Dyala Ghanem is Syrian and currently lives in France. Here, she talks to us about how she sees her identity:
I’m Syrian, but I also carry some other particularities which have made me into the person I am and given me the identity I have today. These are made up of the cultures and different civilizations I’ve carried with me from the place I come from, the things that prove that I’m Syrian. But my real identity is contained in the experiences I’ve passed through and which have allowed me to make the choices I’ve made in my life.
She goes on:
My struggle with identity, or my identity as a Syrian is contained in specific places, related to Syria’s history and its ancient civilizations. When I immigrated, all I had left with me was my body. I haven’t been expressing myself through writing for a long time, but I used to love drawing certain things, like the window in my room, or the view from that window. When I emigrated I kept all these memories and all the layers of things I had lived in Syria.
On how the conflict in Syria has impacted her sense of identity:
I always thought of the conflict as a revolution. One that arose not just against the dictatorship of the regime but because we needed a revolution. The regime never allowed us to be what we were, to be what we wanted to be. We all had to be copies of one another, even though Syria has so much diversity. We didn’t even know that, we didn’t actually know who we were. We were all distant from one another, and when the revolution came it made us begin to understand who we are, where we’ve come from. And it led us back to the roots we’d forgotten, which gave us hope that we would be able to find ourselves. I want a Syrian society that is accepting of everyone, one that is diverse and various enough to contain all those differences. I feel like I belong to all of Syria’s ancient civilizations more than I belong to present-day Syria, and I hope that when I come back I'll find a Syria that is inclusive of all differences. The revolution taught us all of these things, and it certainly changed something in every Syrian person.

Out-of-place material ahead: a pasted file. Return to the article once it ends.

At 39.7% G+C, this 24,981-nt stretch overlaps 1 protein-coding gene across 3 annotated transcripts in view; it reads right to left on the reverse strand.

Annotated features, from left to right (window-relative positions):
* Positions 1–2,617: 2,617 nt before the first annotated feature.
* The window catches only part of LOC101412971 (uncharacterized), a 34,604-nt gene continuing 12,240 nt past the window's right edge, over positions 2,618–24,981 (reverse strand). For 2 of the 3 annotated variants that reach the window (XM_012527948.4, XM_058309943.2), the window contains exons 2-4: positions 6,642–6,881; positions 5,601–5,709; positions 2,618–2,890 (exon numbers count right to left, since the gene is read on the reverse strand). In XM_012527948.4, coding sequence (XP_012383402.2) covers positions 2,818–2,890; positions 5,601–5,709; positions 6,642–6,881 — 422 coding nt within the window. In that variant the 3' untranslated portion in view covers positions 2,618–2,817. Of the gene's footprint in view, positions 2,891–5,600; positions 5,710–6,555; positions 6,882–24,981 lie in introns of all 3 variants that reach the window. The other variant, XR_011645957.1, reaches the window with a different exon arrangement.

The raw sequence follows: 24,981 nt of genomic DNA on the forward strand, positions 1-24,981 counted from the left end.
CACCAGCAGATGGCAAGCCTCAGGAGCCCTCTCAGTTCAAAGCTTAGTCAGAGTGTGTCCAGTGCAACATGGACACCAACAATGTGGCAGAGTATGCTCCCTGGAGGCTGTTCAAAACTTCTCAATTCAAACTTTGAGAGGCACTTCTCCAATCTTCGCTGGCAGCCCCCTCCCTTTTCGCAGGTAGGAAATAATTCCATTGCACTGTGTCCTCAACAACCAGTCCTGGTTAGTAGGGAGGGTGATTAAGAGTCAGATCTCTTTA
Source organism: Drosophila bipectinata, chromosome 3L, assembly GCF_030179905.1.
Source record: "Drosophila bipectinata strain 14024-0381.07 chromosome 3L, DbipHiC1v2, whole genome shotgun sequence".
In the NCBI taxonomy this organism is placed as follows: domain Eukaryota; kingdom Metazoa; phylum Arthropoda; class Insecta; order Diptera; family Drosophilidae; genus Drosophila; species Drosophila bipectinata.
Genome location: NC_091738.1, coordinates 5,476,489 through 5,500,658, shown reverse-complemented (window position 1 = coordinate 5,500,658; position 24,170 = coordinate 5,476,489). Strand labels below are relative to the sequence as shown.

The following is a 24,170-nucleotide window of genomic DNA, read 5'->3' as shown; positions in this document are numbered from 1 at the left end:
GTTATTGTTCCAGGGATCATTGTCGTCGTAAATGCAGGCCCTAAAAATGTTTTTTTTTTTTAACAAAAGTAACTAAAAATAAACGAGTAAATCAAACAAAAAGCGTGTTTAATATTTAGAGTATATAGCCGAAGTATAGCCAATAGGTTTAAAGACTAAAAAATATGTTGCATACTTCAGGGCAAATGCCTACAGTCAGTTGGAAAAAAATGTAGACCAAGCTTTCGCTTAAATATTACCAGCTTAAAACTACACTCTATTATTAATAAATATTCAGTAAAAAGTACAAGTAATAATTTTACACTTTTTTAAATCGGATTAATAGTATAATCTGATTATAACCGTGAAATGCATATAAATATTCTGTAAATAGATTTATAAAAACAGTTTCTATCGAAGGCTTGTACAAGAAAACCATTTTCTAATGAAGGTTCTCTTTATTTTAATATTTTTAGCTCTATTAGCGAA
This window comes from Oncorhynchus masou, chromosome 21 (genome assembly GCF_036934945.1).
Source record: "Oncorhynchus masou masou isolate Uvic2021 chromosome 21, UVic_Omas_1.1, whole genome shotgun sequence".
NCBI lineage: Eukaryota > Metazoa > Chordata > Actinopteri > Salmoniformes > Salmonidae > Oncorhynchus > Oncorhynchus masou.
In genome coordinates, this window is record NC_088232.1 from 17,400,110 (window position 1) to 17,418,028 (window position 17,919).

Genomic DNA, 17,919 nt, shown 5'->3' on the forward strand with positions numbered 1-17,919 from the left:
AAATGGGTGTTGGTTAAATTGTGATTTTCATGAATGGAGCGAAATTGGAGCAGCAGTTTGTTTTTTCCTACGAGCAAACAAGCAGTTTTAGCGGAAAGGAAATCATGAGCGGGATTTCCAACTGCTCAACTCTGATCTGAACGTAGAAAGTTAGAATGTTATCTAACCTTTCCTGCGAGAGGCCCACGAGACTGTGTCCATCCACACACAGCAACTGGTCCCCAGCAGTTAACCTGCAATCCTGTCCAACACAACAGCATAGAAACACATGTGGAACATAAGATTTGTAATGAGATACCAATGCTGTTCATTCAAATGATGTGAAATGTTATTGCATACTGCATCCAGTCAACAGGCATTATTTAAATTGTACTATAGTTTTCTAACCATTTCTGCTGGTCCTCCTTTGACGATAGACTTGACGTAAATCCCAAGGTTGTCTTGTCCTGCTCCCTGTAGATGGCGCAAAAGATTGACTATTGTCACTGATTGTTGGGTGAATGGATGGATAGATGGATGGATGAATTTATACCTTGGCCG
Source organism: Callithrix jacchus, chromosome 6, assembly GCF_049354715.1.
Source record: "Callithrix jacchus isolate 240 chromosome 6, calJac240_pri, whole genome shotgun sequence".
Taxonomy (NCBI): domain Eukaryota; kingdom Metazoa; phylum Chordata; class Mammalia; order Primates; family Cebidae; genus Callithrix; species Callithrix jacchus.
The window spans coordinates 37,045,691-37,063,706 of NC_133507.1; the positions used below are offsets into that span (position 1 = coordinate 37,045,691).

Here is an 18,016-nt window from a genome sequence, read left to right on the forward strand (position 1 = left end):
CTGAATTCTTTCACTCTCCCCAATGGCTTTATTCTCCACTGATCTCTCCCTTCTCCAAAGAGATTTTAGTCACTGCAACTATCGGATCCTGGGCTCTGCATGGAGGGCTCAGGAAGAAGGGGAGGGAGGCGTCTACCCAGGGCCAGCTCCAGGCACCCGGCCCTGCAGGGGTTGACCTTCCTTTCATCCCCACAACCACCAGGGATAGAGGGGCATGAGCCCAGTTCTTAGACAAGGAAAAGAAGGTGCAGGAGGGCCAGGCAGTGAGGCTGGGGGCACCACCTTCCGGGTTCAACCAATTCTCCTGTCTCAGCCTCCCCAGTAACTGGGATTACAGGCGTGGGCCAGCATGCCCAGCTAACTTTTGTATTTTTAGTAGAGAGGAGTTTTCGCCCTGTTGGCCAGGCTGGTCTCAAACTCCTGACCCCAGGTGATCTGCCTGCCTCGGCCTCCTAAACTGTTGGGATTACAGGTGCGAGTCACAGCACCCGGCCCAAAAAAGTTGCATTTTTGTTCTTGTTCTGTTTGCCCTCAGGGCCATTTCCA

On how immigration has impacted her sense of identity:
Certainly immigration to a new place impacts a person’s identity and I won’t deny that I’ve wanted to emigrate since before the revolution, if only to discover something new and continue my studies. It so happened that my travel aligned with the time of the revolution. Over the last ten years I’ve loved learning about new cultures and civilizations, and at the same time when I left Syria I also brought a piece of it with me, adding it to the place I came to.
On the rituals, habits and customs that keep her connected to her sense of identity:
There are many things that are definitely difficult to change about traditions and customs. Sometimes there’s an affinity with the new society, but it’s still difficult to let go of some of our old traditions. It’s beautiful that the things we get used to in the new society are things we lacked or couldn’t enjoy in our own country. Maybe the most important among these is the new sense of organization, of exact appointments, a healthy way of thinking. It’s noticeable that the logic with which people think here is different than the logic we Syrians have, or maybe we can say us Arabs in general. Just as most French people have an opinion about everything, from the biggest issues to the smallest, while we’ve been raised to be afraid of expressing our opinions directly and clearly, or even saying them at all. Another thing that’s different here is how so much of your studies are about developing your way of thinking, broadening your perspective which then helps you to better accept those who are different from you.
If she had to define her identity briefly:
I find my identity through loving and accepting others, through my faith in diversity and difference, and I also find myself in Syria’s ancient civilizations and history.